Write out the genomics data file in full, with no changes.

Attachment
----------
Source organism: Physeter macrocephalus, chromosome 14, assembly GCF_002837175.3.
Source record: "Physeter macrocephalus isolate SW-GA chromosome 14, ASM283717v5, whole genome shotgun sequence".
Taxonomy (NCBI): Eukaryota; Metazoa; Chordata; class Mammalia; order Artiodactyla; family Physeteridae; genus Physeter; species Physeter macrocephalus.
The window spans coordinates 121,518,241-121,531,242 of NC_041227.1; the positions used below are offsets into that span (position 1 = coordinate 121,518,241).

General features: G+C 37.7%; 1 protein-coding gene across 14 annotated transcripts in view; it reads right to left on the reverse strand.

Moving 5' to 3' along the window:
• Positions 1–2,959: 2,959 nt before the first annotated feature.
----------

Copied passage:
Source organism: Physeter macrocephalus, chromosome 14, assembly GCF_002837175.3.
Source record: "Physeter macrocephalus isolate SW-GA chromosome 14, ASM283717v5, whole genome shotgun sequence".
Taxonomy (NCBI): Eukaryota; Metazoa; Chordata; class Mammalia; order Artiodactyla; family Physeteridae; genus Physeter; species Physeter macrocephalus.
The window spans coordinates 121,518,241-121,531,242 of NC_041227.1; the positions used below are offsets into that span (position 1 = coordinate 121,518,241).

General features: G+C 37.7%; 1 protein-coding gene across 14 annotated transcripts in view; it reads right to left on the reverse strand.

Moving 5' to 3' along the window:
• Positions 1–2,959: 2,959 nt before the first annotated feature.